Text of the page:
In this blog, we share the second part of our interview with Bob Beckman, about a design concept for a confirmatory basket trial. Beckman is Professor of Oncology and of Biostatistics, Bioinformatics, and Biomathematics at Lombardi Comprehensive Cancer Center and the Innovation Center of Biomedical Informatics, Georgetown University Medical Center. The first part of the interview, which focuses on the context of the design is available to read here. Otherwise, read on to learn more details about this innovative design which has the potential to drastically increase drug development efficiency. Beckman presented on this topic at Cytel's East User Group Meeting in October.
The ASA Biopharmaceutical Section Regulatory-Industry Statistics Workshop is sponsored by the ASA Biopharmaceutical Section in cooperation with the FDA Statistical Association. Each year 800 statistical practitioners come together to absorb new information on statistical practices in all areas regulated by the FDA.
Cytel was honored to be involved in the workshop program, and our subject matter experts added value to the conference by sharing their academic and regulatory experiences.
Don’t worry if you missed the event!
In this blog, we share the full slide set slide from Cytel contributions at the ASA Biopharmaceutical Section Regulatory Industry Statistics Workshop.
Once upon a time Hansel and Gretel laid a trail of breadcrumbs which they followed to find their way back home. Their story can be an allegory for the concept of traceability in clinical data where we need to lay a clear path to ensure that the results we have created can be reproduced. This blog looks at some aspects of a presentation Lost in Traceability by Angelo Tinazzi at the CDISC EU Interchange.
Last week was the CDISC EU Interchange conference in Vienna, a key event on the calendar for Cytel’s statistical programming subject matter experts . Angelo Tinazzi, Director, Statistical Programming, Clinical Data Standards and Clinical Data Submission at Cytel co-chaired the sessions on Foundational Standards and Standards Governance alongside Astrazeneca’s Daniel Graham, and delivered a presentation on Traceability within the Foundational standards track.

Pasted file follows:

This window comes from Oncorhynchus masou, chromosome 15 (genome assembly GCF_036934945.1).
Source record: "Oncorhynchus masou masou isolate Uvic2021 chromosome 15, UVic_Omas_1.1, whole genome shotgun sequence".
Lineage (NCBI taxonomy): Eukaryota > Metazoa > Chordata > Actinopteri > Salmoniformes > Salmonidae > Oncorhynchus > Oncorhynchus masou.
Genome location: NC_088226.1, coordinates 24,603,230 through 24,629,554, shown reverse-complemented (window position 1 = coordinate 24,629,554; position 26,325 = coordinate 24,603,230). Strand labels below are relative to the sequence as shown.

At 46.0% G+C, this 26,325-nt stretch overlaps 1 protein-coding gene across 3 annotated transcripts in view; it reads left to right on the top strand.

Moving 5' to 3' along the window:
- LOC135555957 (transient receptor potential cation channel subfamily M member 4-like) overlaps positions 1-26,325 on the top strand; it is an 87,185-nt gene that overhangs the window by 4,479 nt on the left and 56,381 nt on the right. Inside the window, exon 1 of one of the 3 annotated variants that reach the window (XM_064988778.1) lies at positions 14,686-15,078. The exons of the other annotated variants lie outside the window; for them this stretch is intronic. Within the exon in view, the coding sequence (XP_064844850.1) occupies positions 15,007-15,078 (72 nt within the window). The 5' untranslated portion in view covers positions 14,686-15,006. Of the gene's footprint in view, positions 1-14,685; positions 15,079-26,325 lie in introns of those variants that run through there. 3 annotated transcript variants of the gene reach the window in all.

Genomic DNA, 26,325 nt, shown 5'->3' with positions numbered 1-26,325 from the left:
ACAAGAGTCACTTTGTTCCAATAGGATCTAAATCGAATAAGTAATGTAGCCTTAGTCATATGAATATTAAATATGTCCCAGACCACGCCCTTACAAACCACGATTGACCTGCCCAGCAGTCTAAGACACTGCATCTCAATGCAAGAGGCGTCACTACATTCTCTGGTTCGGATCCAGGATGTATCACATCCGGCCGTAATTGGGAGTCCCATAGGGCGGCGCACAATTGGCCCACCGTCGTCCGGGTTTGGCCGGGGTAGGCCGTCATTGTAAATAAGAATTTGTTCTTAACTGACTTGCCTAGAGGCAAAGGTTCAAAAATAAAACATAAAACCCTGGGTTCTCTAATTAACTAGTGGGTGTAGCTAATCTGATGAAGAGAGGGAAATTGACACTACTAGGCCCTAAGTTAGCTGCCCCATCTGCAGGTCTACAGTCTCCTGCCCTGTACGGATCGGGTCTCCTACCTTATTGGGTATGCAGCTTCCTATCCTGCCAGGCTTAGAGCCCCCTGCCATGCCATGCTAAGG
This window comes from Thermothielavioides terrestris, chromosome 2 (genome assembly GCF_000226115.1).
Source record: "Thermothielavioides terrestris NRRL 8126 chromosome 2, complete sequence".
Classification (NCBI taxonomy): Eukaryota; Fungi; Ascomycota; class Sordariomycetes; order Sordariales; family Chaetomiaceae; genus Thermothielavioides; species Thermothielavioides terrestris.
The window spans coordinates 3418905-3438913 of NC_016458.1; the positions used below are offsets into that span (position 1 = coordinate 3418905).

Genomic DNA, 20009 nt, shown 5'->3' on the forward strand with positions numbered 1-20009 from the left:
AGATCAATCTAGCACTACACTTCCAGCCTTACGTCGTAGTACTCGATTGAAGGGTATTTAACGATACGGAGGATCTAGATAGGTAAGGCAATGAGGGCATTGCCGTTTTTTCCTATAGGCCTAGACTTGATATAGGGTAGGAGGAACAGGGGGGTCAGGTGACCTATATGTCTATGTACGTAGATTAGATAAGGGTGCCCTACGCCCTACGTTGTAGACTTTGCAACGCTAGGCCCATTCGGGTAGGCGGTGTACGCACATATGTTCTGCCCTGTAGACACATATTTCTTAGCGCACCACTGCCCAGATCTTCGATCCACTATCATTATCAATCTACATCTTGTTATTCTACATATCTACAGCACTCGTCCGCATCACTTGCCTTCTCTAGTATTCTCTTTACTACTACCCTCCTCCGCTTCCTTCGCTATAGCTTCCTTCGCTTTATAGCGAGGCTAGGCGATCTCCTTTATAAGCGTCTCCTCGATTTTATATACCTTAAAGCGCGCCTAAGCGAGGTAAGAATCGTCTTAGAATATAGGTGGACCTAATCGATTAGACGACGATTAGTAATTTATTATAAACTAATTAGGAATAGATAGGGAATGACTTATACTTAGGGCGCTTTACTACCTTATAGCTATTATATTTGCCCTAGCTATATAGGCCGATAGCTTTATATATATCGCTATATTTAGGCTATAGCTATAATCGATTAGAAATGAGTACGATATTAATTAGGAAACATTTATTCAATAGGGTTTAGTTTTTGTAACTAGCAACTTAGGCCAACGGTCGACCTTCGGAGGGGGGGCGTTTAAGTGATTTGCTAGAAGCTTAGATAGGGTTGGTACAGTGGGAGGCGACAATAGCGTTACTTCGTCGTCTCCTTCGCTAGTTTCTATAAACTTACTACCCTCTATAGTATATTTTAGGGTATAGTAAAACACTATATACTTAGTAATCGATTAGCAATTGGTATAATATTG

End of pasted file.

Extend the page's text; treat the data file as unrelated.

In this blog, Angelo highlights some of the hot topics which emerged from the presentations he attended during the meeting.
We continue our series of blogs covering the expert presentations from the EAST User Group Meeting. Consultant Claire Watkins of Clarostat provided a different statistical focus, moving the discussion to a later point in the product lifecycle and the area of Health Technology Assessment. Her presentation, which tackled the topic of Adjusting Overall Survival for Treatment switch, shared the recommendations of a cross-institutional statistical working group ( Sub team of the PSI HTA Special Interest Group).
Statisticians have crucial role to play in the area of health economics and health technology assessments since payers like regulators require submissions which are robust and evidence based. However there are key differences in the perspectives of regulators and HTA agencies posing different challenges for statisticians involved in such submissions.